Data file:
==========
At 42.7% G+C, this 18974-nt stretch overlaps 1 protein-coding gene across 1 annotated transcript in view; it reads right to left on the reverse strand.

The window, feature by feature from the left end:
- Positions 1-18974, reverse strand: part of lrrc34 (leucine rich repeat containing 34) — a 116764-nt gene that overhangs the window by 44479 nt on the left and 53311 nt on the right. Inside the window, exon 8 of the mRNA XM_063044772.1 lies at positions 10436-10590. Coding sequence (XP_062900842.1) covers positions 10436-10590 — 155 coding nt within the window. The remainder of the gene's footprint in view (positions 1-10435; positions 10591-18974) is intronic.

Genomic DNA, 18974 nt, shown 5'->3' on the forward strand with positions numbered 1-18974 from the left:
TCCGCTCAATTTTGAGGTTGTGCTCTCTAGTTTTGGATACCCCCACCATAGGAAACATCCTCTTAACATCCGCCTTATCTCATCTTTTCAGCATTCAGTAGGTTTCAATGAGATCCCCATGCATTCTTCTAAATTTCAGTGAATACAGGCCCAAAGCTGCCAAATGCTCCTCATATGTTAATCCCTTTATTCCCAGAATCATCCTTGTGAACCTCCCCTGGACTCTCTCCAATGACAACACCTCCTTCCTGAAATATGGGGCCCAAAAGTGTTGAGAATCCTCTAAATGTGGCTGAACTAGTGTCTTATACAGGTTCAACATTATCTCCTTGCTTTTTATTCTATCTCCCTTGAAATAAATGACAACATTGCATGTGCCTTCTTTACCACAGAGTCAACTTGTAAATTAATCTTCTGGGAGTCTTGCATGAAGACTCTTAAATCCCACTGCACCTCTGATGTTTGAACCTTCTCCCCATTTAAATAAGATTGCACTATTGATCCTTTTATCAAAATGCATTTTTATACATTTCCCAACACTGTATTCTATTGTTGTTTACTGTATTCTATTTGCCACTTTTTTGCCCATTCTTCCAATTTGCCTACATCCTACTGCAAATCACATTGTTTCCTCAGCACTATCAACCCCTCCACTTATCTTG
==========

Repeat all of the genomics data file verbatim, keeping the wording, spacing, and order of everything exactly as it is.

At 42.7% G+C, this 18974-nt stretch overlaps 1 protein-coding gene across 1 annotated transcript in view; it reads right to left on the reverse strand.

The window, feature by feature from the left end:
- Positions 1-18974, reverse strand: part of lrrc34 (leucine rich repeat containing 34) — a 116764-nt gene that overhangs the window by 44479 nt on the left and 53311 nt on the right. Inside the window, exon 8 of the mRNA XM_063044772.1 lies at positions 10436-10590. Coding sequence (XP_062900842.1) covers positions 10436-10590 — 155 coding nt within the window. The remainder of the gene's footprint in view (positions 1-10435; positions 10591-18974) is intronic.

Genomic DNA, 18974 nt, shown 5'->3' on the forward strand with positions numbered 1-18974 from the left:
TCCGCTCAATTTTGAGGTTGTGCTCTCTAGTTTTGGATACCCCCACCATAGGAAACATCCTCTTAACATCCGCCTTATCTCATCTTTTCAGCATTCAGTAGGTTTCAATGAGATCCCCATGCATTCTTCTAAATTTCAGTGAATACAGGCCCAAAGCTGCCAAATGCTCCTCATATGTTAATCCCTTTATTCCCAGAATCATCCTTGTGAACCTCCCCTGGACTCTCTCCAATGACAACACCTCCTTCCTGAAATATGGGGCCCAAAAGTGTTGAGAATCCTCTAAATGTGGCTGAACTAGTGTCTTATACAGGTTCAACATTATCTCCTTGCTTTTTATTCTATCTCCCTTGAAATAAATGACAACATTGCATGTGCCTTCTTTACCACAGAGTCAACTTGTAAATTAATCTTCTGGGAGTCTTGCATGAAGACTCTTAAATCCCACTGCACCTCTGATGTTTGAACCTTCTCCCCATTTAAATAAGATTGCACTATTGATCCTTTTATCAAAATGCATTTTTATACATTTCCCAACACTGTATTCTATTGTTGTTTACTGTATTCTATTTGCCACTTTTTTGCCCATTCTTCCAATTTGCCTACATCCTACTGCAAATCACATTGTTTCCTCAGCACTATCAACCCCTCCACTTATCTTG